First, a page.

The Loulou de la Falaise line showed how years of handling color, fabric and jewelry at Yves Saint Laurent could be used to her advantage. Examples were mixes of striped cotton and paisley chiffon for a summer dress, snug jackets with cotton/metal fabric skirts that held their shape like whipped meringue and the ineffable chic of a Parisian shirt dress in a Toile de Jouy print. Add feather light accessories made, indeed, out of feathers, or from horsehair, and the collection was elegant in an original way.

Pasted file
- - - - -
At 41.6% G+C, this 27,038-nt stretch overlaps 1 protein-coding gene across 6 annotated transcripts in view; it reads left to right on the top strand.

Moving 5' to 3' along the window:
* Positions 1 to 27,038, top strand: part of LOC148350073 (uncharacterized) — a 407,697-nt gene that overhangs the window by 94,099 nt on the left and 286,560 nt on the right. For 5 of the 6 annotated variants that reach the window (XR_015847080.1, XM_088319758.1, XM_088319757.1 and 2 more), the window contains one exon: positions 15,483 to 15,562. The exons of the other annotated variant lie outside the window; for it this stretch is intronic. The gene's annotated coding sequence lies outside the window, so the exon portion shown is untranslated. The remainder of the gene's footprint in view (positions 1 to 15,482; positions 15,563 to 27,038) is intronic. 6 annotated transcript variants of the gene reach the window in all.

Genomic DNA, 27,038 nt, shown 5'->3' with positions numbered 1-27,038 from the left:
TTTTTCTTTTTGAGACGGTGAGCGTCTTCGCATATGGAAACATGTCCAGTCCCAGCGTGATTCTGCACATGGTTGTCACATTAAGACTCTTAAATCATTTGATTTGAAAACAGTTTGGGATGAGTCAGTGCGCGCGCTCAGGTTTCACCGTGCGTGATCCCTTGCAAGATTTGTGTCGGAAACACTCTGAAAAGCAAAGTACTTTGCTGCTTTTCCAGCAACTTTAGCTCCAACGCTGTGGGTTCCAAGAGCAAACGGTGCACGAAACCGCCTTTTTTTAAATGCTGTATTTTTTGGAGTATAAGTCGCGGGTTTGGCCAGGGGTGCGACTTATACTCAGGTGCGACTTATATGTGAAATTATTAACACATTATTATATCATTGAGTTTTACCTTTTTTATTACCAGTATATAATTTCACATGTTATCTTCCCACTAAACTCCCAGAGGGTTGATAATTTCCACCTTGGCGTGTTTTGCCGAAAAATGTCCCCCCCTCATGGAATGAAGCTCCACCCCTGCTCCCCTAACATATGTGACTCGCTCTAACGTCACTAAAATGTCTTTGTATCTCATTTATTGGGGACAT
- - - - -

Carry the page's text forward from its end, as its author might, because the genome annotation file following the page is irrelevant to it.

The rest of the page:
"I have thought a lot about the post Saint Laurent period," said Falaise. "There was a need to break up his perfection and elegance with all that porno chic. But people are suddenly re-inventing elegance in a more modern way. I think it's a good moment for women. You don't have to have clothes that make you powerful. We are more confident now."

Suzy Menkes is the fashion editor of the International Herald Tribune.

(C) 2005 International Herald Tribune. via ProQuest Information and Learning Company; All Rights Reserved